Lincoln wanted McClellan to move Union forces with dispatch and decisiveness, to get after the Confederate Army and defeat it. McClellan preferred to study his options, to await developments, and play it safe. Were Lincoln with us today, he might well apply the same uncomplimentary sobriquet to President Obama's handling of the crisis in Libya and the other revolutionary uprisings against dictatorial governments across the Middle East. While European and other world leaders have shown no hesitation about condemning Libyan dictator Moammar Gadhafi's murderous actions, Obama has displayed all the symptoms of a classic case of the same malady that ultimately led Lincoln to relieve McClellan and replace him with more vigorous leaders.
Libyan streets have run red with blood because for nearly a week Gadhafi has used mercenaries imported from Africa and Libyan solders still loyal to him to slaughter demonstrators in the streets. He's also used state-run television and radio to deliver rambling, semicoherent rants in which he promised death to his opponents and claimed they were simultaneously under the control of Osama bin Laden and hallucinogenic drugs. In response to such insanity and carnage, Obama's most decisive move thus far has been to dispatch Secretary of State Hillary Clinton to Geneva for talks next week at the U.N. Human Rights Council. Meanwhile, Obama is studying "the full range of options" that he might take.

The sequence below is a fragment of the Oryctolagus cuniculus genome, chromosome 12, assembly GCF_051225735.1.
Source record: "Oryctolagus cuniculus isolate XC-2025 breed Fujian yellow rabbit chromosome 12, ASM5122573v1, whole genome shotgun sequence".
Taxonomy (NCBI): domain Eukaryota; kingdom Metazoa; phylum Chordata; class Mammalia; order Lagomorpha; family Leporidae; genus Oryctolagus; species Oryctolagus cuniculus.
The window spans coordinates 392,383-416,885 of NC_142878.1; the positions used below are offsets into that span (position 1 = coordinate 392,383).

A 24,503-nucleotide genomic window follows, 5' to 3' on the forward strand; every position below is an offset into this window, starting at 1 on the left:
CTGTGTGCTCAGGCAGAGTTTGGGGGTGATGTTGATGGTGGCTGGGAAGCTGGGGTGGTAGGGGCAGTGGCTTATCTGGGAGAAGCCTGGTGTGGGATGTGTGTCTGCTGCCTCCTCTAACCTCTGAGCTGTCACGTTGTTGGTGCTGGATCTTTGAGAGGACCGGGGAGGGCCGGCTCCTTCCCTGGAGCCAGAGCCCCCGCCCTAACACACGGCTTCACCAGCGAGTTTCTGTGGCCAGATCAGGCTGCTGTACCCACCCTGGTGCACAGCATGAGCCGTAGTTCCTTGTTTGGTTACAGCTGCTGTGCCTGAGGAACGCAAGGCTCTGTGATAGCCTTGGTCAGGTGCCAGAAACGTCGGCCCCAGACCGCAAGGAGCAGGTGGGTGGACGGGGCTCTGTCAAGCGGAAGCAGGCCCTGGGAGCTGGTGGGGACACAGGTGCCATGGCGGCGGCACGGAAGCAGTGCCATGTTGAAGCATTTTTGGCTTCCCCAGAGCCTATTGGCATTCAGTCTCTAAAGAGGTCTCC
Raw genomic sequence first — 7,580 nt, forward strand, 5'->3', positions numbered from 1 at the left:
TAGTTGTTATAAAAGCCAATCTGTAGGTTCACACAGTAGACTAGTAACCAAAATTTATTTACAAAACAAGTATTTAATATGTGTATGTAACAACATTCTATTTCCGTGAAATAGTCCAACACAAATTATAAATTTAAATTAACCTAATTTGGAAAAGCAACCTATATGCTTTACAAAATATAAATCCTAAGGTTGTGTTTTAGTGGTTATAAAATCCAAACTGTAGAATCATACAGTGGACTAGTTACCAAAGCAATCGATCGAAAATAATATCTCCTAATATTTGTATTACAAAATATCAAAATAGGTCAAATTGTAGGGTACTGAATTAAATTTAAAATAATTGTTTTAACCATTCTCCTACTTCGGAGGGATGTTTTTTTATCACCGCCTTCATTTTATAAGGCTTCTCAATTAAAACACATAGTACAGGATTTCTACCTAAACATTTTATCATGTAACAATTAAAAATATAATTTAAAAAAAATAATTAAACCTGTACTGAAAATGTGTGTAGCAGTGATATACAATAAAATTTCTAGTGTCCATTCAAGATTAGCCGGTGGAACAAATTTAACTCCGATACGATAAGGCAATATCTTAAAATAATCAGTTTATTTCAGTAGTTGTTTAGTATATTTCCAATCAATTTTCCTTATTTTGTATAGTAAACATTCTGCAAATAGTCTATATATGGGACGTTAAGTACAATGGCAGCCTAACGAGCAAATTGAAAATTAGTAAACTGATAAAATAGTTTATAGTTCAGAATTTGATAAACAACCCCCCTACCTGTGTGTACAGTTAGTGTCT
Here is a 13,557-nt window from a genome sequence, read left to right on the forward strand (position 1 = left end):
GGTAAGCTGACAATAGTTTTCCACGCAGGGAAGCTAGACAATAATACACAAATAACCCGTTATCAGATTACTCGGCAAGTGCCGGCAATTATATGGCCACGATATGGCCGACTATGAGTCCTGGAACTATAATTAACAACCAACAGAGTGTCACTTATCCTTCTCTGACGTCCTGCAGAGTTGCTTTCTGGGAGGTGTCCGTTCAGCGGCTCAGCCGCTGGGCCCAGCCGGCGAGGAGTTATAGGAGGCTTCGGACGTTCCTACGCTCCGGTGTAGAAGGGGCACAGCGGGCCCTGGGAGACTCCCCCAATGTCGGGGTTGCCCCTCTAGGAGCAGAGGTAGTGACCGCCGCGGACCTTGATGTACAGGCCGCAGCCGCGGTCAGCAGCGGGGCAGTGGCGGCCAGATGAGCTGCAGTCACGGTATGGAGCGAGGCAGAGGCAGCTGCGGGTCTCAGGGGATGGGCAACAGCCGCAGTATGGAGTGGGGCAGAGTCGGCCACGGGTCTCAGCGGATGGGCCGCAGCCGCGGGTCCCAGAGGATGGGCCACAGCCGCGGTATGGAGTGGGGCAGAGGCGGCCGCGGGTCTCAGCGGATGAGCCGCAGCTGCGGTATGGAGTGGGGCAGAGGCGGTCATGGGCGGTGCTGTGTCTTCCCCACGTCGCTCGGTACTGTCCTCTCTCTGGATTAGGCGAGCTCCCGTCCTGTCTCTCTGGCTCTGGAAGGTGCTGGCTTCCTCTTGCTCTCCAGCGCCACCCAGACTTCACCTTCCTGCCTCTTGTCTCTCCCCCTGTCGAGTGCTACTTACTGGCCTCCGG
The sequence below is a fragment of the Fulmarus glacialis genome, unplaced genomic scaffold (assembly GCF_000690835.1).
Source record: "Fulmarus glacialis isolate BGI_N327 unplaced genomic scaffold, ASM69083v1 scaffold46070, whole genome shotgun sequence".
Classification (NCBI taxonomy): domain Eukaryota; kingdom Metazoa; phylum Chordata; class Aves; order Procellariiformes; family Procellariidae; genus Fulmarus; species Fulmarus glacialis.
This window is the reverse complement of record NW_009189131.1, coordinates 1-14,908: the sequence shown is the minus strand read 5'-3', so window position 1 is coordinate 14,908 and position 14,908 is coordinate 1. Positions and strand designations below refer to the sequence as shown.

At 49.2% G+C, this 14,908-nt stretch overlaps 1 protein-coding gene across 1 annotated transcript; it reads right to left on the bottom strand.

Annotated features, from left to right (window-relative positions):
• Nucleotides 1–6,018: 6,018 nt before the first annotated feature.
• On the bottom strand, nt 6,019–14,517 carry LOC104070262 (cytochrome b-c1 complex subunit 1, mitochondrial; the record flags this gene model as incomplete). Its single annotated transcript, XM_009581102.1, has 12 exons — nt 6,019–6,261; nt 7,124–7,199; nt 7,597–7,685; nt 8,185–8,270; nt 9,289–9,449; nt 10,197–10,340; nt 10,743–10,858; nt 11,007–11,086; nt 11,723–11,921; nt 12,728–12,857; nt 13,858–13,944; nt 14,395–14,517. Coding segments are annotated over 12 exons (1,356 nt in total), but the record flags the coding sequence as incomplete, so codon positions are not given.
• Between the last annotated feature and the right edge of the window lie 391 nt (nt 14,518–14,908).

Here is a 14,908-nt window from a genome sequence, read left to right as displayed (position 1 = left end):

It's not just the transparent temerity of Obama's response that is troubling, it's also his insistence on sublimating U.S. actions to those of the rest of the international community, as seen in his description of Clinton's assignment in Geneva: "There she'll hold consultations with her counterparts on events throughout the region and continue to ensure that we join with the international community to speak with one voice to the government and the people of Libya." The result is that the United States follows the international community instead of leading it, as the world's lone superpower ought to do, especially when a violent dictator is using the most repressive measures imaginable to maintain his grip on power.
This attitude that the United States can only legitimately act in concert with the rest of the world reflects Obama's mistaken view that American exceptionalism has been an obstacle to the advancement of human rights and world peace, rather than the world's beacon for democracy and individual freedom. That was the fundamental assumption underlying his World Apology Tour of 2009, and it has been reflected ever since in his reticence about aggressively asserting American support for people challenging tyranny in Iran and elsewhere throughout the Middle East. At least McClellan could plead that he hesitated because he was given false reports about the enemy he faced. With Obama, the problem is he has a false view of his fellow countrymen.